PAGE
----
The first is a man named Dingo Bryant who has heard of Ware’s legend and seems to be one of those primordial chaos beast exorcised by Ware long ago, though unfortunately spared death at the time of their past conflict. Dingo enters town and everyone knows a confrontation is bound to occur. So when the Marshal is being shaved by the barber, Dingo enters the parlor to gun down the man representing law and order, in cold blood. Dingo is shown to be a criminal at heart, with no honor and semblance of justice. Because of this designation, Lewis has his metaphysical agent of good, Calem Ware, holding a gun in his lap, underneath the shaving apron. He has been waiting for Dingo, indeed has almost trapped him into this scenario, and he only knew to do so and knew that Dingo would act in the manner he did, because Ware himself was once the same type of figure: a lone wolf in a nihilistic frontier. But he has changed, has decided to make an oasis in this desert as if a Nietzschian ubermensch who recognizes the lack of morality, of civility, and of honor in the world, and has decided to respond by constructing his own moral code to protect the weak.

The second man is Dooley.  A friend of Dingo’s, Dooley is a rogue through and through. however, he has a bit more honor within him than did his deceased pal. He will not fight with a gun and instead dukes it out with the inestimable Marshal in hand to hand combat. And despite being taller and much heavier, and stronger than Ware, as well as significantly younger and more able-bodied, he is bested by the more skilled, experienced older man. The next day, Dingo’s mother pays a visit to Ware and chastises him not only for killing her son, but for taking away and incarcerating the only other person who was helping to keep up her ranch: Dooley. Ware takes the verbal brow-beating like a champ, and benevolently decides to speak with Dooley about his responsibilities to the woman, about how his life can have meaning through the kindness he could bestow upon this woman. Dooley leaves impressed by Ware’s moral convictions and uprightness, and eventually becomes a better person for the experience.

The third man is one Harley Baskam, another outlaw like Dingo who has it in for the old man and wishes to make a name for himself in the West by decommissioning the old Wyatt Earp type of lawman. This time, he seems to succeed. Baskam ambushes the old man, pulls his gun on him, and shoots him in the head. Luckily, an old physician is present. The man, seeing that Ware has merely been grazed by a bullet along the top of skull, and could potentially pull through and live to fight another day, pleads with Baskam not to shoot a dead again just for the hell of it as it would diminish Baskam’s reputation in town and might lead to unneeded animosity between himself and the townsfolk. Baskam agrees, and for much of the remainder of the film, the ‘dead man’ recovers.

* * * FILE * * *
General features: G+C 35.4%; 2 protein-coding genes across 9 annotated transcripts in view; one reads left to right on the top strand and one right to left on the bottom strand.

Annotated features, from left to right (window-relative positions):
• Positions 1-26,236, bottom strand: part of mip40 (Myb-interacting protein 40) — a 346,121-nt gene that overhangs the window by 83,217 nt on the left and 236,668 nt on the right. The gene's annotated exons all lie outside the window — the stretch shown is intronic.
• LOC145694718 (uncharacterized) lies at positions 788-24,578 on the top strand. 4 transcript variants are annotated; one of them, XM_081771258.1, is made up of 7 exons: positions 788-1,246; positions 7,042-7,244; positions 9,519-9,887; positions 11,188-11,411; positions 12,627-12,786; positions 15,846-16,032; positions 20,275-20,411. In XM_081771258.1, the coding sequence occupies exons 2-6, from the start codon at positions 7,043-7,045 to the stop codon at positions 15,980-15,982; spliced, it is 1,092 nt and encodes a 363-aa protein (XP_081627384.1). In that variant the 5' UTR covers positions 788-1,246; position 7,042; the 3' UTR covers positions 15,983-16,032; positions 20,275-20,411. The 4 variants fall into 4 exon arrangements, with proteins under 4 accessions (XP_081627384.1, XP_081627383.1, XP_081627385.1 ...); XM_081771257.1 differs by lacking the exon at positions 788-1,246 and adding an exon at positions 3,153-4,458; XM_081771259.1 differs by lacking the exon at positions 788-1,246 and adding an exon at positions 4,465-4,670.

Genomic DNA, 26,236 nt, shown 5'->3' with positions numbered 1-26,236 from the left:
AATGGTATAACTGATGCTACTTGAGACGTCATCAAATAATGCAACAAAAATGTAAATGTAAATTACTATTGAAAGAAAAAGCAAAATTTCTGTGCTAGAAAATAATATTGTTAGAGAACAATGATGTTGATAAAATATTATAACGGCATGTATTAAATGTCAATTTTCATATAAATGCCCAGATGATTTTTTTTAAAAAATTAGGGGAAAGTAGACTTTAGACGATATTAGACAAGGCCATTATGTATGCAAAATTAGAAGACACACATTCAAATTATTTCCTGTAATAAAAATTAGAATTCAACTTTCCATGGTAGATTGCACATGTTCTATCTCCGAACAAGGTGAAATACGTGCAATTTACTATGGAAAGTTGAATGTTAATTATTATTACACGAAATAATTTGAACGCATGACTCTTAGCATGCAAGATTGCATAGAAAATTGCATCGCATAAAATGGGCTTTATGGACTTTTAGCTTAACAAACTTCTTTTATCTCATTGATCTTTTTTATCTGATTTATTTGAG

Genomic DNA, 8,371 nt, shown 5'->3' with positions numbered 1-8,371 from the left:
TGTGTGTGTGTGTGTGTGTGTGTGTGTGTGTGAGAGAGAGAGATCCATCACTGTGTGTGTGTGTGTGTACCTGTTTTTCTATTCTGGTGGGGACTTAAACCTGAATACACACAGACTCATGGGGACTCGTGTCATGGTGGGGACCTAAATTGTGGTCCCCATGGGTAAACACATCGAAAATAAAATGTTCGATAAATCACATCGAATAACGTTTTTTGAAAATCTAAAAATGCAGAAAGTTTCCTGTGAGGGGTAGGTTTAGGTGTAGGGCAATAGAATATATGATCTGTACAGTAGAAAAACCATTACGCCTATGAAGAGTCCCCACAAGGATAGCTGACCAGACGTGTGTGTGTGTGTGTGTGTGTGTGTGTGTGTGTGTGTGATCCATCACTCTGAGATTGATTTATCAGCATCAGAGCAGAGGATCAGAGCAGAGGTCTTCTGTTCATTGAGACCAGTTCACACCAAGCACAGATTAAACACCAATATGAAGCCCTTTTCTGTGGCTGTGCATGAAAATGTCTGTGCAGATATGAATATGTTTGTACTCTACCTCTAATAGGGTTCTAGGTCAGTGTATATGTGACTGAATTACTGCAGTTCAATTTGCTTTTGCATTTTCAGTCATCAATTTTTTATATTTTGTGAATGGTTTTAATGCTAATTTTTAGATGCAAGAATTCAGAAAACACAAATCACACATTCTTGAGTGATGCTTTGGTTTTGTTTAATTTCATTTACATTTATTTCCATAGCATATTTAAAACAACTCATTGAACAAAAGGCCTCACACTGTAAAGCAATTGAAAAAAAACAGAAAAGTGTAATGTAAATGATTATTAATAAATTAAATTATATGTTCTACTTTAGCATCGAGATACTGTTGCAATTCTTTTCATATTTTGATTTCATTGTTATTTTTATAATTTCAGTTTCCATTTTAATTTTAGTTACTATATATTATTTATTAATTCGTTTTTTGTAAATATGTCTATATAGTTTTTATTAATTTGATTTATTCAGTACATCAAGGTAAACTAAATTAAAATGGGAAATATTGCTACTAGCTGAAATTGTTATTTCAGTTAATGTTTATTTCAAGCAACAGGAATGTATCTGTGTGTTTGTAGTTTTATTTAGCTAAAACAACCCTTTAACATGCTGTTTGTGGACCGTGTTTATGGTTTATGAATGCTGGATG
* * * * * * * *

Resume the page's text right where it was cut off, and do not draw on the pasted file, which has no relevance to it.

After an allotted time, like a sacrificial son of the law, Ware regains consciousness within the makeshift hospital housed in the back of the town’s prison (a place no one has visited since Ware’s death, except the physician). He emerges and revenges himself upon Baskam as well as those who plotted Ware’s demise alongside Baskam in the hopes of making the town an open territory for boozing, whoring, and gambling. The now Christ-like Ware has become a hero once more, but instead of taking upon himself once more the helm of protector of this town, he departs the scene with his loved one, Tally, who has returned to the town on her singing circuit, and he leaves behind his gun. The God ascended to purify a land, betrayed by his own people, only to save them with the assistance of a few select disciples, who then departs forever to leave the remaining job in the hands of those disciples.

The analogue to a particular metaphysical process and to particular figures should be obvious at this point, as should be the gist of the Trad Western: Good vs. Evil, Evil seems to prevail, Good returns to purify the land, and the Good figure, usually disillusioned, though trusting his people to keep the peace, departs and leaves them on their own. The first few elements are pure religious metaphysics of a Western tradition known pretty well to those that Westerns were marketed toward. The final touch is a bit of existential malaise at the lived reality of life as a hellhole in which there seems to never be any guiding hand, any watcher working to ensure things go right. That is, as far as I can decipher it, the generic formulation of the Trad Western.


Cody Ward

[Next up: Seven Men from Now]